|A quart of hard work ruined.|
Even if you don't do much homesteading, gardening or farming, there are times in your life when you have to ask yourself if whatever you're doing around your home is still worth the work or not. If you have raised kids and eventually move on to that Empty Nest stage of your life, you usually have to re-examine everything you are doing -- how you're cooking, cleaning, grocery shopping, and even vacationing -- because while you weren't watching, your life moved onto its next phase somehow, and it all needs re-evaluation.
This is where I've been with canning the last few years. This morning, a quart jar of relish broke inside the canner, which happens sometimes (the newer quart Mason jars are usually only good for about five years before this happens), but which was very frustrating, as it represented several hours of hard work, come to naught.
|Is it still worth it?|
Too bad it took a quart of ruined relish for me to start pondering whether or not I actually still need that much relish stored up in the pantry. Like most people, I tend to just keep doing the same things I've always done until it becomes impractical for some reason, and then I start re-thinking whether it's needed or not.
So after cleaning up the canner and thinking about things, I've decided that, for the time being, I'm still saying yes to canning. BUT, it's a modified yes. If it's something I can put up in pint jars, like strawberry jam, apple pie filling, blackberry syrup, etc. it's definitely worth it. Pickle relish is also still worth it -- in smaller jars. But quarts of things? Not really what is practical or needed anymore for our household of two, broken jars or not.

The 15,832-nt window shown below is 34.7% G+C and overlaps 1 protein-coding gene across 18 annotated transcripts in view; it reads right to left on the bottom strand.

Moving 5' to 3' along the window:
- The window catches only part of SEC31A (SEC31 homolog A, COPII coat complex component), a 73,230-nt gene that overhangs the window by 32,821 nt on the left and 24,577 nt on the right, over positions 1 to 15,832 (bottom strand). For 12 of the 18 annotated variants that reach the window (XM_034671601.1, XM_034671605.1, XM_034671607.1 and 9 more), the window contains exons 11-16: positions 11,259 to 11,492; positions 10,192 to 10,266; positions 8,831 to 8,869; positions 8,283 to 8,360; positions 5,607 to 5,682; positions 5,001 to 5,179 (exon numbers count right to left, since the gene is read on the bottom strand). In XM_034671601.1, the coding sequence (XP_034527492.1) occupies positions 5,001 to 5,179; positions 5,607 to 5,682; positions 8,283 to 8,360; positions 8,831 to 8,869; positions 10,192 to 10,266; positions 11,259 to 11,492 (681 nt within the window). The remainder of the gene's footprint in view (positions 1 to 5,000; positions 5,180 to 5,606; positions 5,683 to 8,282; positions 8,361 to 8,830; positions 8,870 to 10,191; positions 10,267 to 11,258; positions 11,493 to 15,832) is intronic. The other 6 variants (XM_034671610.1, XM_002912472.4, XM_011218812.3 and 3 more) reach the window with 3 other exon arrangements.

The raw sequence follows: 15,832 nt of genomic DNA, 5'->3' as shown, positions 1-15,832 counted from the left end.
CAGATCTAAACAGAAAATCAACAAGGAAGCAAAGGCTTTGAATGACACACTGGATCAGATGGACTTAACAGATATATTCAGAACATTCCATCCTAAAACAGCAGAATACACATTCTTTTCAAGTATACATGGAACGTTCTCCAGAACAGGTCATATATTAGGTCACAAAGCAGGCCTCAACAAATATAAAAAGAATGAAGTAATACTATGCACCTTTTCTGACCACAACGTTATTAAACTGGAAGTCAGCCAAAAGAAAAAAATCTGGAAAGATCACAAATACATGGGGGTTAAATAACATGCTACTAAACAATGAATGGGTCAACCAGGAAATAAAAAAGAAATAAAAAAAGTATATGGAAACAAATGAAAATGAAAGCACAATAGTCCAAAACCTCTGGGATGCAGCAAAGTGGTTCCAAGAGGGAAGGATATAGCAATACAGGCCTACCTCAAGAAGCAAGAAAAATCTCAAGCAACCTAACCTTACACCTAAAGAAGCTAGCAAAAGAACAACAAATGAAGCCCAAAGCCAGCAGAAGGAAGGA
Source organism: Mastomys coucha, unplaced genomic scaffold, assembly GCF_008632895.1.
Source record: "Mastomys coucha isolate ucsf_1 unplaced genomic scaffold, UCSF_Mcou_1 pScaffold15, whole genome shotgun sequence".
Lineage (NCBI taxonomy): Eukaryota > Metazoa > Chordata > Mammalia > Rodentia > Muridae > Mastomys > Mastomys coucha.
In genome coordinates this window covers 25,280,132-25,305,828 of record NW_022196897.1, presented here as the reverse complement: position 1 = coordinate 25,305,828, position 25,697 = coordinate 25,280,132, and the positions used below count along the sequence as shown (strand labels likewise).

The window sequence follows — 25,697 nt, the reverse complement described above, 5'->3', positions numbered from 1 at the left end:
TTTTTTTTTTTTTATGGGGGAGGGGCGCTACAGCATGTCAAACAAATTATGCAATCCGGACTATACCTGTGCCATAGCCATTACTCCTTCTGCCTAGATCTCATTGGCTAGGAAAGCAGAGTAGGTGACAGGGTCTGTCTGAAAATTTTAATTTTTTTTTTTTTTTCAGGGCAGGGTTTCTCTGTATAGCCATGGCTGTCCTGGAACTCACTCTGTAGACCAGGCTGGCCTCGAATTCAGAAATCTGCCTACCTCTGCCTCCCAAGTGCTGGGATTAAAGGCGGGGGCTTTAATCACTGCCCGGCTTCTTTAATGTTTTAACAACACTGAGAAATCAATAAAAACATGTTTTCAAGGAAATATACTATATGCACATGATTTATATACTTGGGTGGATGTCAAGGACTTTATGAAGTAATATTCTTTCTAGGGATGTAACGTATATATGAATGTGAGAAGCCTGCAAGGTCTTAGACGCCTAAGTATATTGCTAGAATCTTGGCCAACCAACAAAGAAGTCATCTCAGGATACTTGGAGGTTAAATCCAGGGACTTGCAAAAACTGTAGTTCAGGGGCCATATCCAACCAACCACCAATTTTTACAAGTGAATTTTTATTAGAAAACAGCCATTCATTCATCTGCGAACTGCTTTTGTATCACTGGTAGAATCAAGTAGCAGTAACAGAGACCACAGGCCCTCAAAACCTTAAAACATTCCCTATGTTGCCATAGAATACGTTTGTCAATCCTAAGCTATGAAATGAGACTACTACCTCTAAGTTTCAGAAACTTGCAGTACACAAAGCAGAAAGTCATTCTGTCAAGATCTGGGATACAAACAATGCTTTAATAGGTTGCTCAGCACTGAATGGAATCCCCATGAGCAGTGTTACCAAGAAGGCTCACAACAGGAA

So in thinking of ideas I can use to supplement our pantry in other homegrown ways, one thought I had was starting to make my own mayonnaise. I've got the eggs, and if I'm not tethered to a water bath canner filled with quarts of tomatoes all summer long, I also have the time. One other thing I've already started doing is switching our dog over to completely homemade dog food and treats, which I've wanted to do for a long time. But I'm pretty sure I can find other things that will make us more eco-friendly and healthy plus save us money if I re-order my thinking just a bit.
I'll still keep those quart jars around, though, as they're such brilliant multi-purpose containers, holding everything from flowers to leftovers to frozen broth. So the quart jars I have left will get a break from the literal pressure of canning, and I catch a break, too, in terms of workload. Less pressure on all of us.
That's a win for everyone, I'd say.
|Mason jars -- still the Swiss Army knife of household living, even without the canning.|